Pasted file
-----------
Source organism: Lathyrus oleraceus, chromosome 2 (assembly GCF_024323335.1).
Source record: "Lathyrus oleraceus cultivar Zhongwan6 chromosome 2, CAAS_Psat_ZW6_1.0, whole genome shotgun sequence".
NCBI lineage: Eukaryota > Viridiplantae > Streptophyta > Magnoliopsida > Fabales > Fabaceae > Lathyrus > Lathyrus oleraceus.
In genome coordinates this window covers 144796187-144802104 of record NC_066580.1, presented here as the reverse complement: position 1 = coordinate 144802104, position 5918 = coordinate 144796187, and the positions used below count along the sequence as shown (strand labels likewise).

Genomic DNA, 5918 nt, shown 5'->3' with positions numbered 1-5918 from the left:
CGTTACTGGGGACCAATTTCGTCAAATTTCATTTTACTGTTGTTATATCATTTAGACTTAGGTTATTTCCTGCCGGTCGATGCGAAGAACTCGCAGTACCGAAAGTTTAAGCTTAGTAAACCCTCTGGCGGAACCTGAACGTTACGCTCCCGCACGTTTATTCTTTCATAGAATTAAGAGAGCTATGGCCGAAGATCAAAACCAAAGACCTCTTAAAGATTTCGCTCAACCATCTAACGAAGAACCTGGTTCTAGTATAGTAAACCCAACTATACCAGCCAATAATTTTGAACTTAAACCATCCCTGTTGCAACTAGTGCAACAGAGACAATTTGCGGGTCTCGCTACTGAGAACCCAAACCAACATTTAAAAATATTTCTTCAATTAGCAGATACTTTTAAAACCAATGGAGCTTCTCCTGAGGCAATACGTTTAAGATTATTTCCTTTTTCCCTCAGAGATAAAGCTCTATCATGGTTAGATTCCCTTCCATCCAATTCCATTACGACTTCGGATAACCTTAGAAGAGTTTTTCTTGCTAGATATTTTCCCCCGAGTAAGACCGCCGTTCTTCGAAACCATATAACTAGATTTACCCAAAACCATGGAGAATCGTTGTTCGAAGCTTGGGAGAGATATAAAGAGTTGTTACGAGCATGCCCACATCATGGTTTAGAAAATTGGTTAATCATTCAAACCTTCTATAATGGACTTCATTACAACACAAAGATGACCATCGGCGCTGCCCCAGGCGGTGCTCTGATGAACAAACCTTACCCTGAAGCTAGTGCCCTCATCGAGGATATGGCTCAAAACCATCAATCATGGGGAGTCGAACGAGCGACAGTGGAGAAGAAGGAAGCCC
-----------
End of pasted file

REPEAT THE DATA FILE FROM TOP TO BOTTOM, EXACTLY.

Source organism: Lathyrus oleraceus, chromosome 2 (assembly GCF_024323335.1).
Source record: "Lathyrus oleraceus cultivar Zhongwan6 chromosome 2, CAAS_Psat_ZW6_1.0, whole genome shotgun sequence".
NCBI lineage: Eukaryota > Viridiplantae > Streptophyta > Magnoliopsida > Fabales > Fabaceae > Lathyrus > Lathyrus oleraceus.
In genome coordinates this window covers 144796187-144802104 of record NC_066580.1, presented here as the reverse complement: position 1 = coordinate 144802104, position 5918 = coordinate 144796187, and the positions used below count along the sequence as shown (strand labels likewise).

Genomic DNA, 5918 nt, shown 5'->3' with positions numbered 1-5918 from the left:
CGTTACTGGGGACCAATTTCGTCAAATTTCATTTTACTGTTGTTATATCATTTAGACTTAGGTTATTTCCTGCCGGTCGATGCGAAGAACTCGCAGTACCGAAAGTTTAAGCTTAGTAAACCCTCTGGCGGAACCTGAACGTTACGCTCCCGCACGTTTATTCTTTCATAGAATTAAGAGAGCTATGGCCGAAGATCAAAACCAAAGACCTCTTAAAGATTTCGCTCAACCATCTAACGAAGAACCTGGTTCTAGTATAGTAAACCCAACTATACCAGCCAATAATTTTGAACTTAAACCATCCCTGTTGCAACTAGTGCAACAGAGACAATTTGCGGGTCTCGCTACTGAGAACCCAAACCAACATTTAAAAATATTTCTTCAATTAGCAGATACTTTTAAAACCAATGGAGCTTCTCCTGAGGCAATACGTTTAAGATTATTTCCTTTTTCCCTCAGAGATAAAGCTCTATCATGGTTAGATTCCCTTCCATCCAATTCCATTACGACTTCGGATAACCTTAGAAGAGTTTTTCTTGCTAGATATTTTCCCCCGAGTAAGACCGCCGTTCTTCGAAACCATATAACTAGATTTACCCAAAACCATGGAGAATCGTTGTTCGAAGCTTGGGAGAGATATAAAGAGTTGTTACGAGCATGCCCACATCATGGTTTAGAAAATTGGTTAATCATTCAAACCTTCTATAATGGACTTCATTACAACACAAAGATGACCATCGGCGCTGCCCCAGGCGGTGCTCTGATGAACAAACCTTACCCTGAAGCTAGTGCCCTCATCGAGGATATGGCTCAAAACCATCAATCATGGGGAGTCGAACGAGCGACAGTGGAGAAGAAGGAAGCCC